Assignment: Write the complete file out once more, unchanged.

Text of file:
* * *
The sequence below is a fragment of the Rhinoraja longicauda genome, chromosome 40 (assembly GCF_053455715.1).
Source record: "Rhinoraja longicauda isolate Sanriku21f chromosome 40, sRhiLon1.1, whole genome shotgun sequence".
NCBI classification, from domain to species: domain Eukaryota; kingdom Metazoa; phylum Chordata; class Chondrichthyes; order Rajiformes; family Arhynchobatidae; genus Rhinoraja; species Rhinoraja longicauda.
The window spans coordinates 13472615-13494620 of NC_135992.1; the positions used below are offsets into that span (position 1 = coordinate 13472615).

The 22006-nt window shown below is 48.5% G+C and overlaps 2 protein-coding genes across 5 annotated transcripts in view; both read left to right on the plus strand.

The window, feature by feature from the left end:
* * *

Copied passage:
The sequence below is a fragment of the Rhinoraja longicauda genome, chromosome 40 (assembly GCF_053455715.1).
Source record: "Rhinoraja longicauda isolate Sanriku21f chromosome 40, sRhiLon1.1, whole genome shotgun sequence".
NCBI classification, from domain to species: domain Eukaryota; kingdom Metazoa; phylum Chordata; class Chondrichthyes; order Rajiformes; family Arhynchobatidae; genus Rhinoraja; species Rhinoraja longicauda.
The window spans coordinates 13472615-13494620 of NC_135992.1; the positions used below are offsets into that span (position 1 = coordinate 13472615).

The 22006-nt window shown below is 48.5% G+C and overlaps 2 protein-coding genes across 5 annotated transcripts in view; both read left to right on the plus strand.

The window, feature by feature from the left end: